ARSG Timeline for Reducing Metal Loading in Upper Animas River Basin
Below is a realistic timeline for addressing the major, mining-related metal loading issues in the Upper Animas Basin. The Animas River Stakeholders Group (ARSG) believes it is unlikely that this timeline will become condensed (i.e. shorter), and it is quite possible the timeline could be extended. There are a number of factors (legal, financial, and regulatory) that may affect the timing of certain actions below which are beyond the control of the group as a whole.
1 Continue to Gather the Requisite Knowledge to Understand the Problem Ongoing
2 Continue to Pursue Innovative Technologies to Address the Problem Ongoing
3 Pursue Funding and Resources for Solution Present – 2016
4 Undertake Preparatory Work to Bulkhead Red & Bonita Fall – 2014
5 Open Up and Explore Gold King #7 Level for Potential Remediation Actions Fall – 2014
6 Characterize Arrastra Gulch January 2015
7 Finalize EPA Environmental Risk Assessment May 2015
8 Bulkhead Red & Bonita 2015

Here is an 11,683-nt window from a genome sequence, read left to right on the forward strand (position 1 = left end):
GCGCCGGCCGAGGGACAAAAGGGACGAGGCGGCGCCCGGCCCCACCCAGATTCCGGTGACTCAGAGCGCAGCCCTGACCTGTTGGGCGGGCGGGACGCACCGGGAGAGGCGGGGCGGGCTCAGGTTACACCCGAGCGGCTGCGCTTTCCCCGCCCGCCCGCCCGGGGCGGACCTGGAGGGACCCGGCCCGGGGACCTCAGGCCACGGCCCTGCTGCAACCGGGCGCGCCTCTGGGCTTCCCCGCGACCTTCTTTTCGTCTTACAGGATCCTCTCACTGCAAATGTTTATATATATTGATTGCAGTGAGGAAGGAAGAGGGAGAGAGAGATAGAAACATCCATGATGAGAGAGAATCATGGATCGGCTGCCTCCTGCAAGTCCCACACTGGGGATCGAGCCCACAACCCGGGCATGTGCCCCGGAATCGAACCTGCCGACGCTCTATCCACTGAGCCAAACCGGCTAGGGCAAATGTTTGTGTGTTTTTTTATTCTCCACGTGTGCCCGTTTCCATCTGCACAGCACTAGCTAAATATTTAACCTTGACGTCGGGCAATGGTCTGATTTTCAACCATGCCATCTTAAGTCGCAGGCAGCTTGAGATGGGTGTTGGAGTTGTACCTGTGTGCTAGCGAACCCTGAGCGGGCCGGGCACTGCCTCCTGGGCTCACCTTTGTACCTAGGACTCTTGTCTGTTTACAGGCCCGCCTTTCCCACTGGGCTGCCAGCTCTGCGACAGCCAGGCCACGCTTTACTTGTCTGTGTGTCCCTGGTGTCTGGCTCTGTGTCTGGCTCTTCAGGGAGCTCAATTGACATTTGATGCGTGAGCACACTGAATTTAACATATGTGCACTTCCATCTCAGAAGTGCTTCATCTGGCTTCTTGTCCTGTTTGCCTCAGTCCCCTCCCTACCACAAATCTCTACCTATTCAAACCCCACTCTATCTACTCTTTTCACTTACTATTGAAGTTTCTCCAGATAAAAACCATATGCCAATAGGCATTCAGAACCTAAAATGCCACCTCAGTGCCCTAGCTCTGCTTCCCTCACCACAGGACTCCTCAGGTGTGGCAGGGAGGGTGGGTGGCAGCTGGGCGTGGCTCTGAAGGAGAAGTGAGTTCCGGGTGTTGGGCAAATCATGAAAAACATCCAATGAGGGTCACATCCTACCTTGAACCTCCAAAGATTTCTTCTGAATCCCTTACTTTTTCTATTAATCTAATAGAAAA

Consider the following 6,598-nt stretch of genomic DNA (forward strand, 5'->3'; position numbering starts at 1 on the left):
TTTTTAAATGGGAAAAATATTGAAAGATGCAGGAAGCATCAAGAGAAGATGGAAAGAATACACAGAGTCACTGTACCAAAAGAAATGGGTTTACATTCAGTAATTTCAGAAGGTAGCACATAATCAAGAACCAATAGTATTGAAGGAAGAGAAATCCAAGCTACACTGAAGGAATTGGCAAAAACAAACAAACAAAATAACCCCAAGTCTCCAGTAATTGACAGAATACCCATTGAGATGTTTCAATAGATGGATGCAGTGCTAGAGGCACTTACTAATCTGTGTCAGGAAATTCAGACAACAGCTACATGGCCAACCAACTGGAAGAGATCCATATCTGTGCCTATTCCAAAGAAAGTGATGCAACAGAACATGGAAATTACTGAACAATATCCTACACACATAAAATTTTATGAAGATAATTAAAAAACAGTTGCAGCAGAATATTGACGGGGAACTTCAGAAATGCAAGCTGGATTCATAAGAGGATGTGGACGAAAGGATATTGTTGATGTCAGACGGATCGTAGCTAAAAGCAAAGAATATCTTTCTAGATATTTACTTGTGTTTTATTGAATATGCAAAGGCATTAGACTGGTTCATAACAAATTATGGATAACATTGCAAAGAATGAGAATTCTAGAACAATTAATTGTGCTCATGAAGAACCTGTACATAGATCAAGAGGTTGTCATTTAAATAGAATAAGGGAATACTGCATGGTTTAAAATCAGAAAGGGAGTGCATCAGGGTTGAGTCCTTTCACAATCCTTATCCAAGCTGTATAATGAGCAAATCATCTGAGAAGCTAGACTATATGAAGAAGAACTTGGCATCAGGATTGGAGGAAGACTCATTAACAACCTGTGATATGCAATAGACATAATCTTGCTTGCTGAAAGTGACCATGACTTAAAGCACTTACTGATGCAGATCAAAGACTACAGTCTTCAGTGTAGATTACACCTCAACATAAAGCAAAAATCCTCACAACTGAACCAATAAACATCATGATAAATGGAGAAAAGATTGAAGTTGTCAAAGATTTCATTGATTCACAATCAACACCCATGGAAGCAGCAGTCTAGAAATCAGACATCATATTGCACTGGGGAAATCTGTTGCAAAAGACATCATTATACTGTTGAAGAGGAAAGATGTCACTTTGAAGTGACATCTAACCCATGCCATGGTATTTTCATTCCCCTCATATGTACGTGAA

9 Analyze Impact of Red & Bonita Bulkhead Commencing 2015
10 Remediate Bullion King Mine Waste 2015
11 Explore Remediation of Henrietta Mine Waste from levels 1, 2, and 3. 2015
12 Select Preferred Solution with Regard to Upper Cement Creek November 2016
13 Commence Engineering of Preferred Solution December 2016
14 Implementation of Preferred Solution June 2017
1.) ARSG has collected and analyzed monthly water quality data for over 20 years from four gaging stations around Silverton with the assistance of many partners. This data is invaluable in showing the long-term changes in water quality as certain actions are undertaken in the Upper Animas Basin. It will continue to be collected. Over the past few years, EPA, BLM and USGS have been collecting significant amounts of water quality data from a number of locations around Cement Creek and the Animas River above and below Silverton. This more recent information will help define current water quality conditions and, when compared to data collected 10 – 15 years ago, will highlight changes water quality that may have been occurring. Fish surveys and sediment data are also being collected.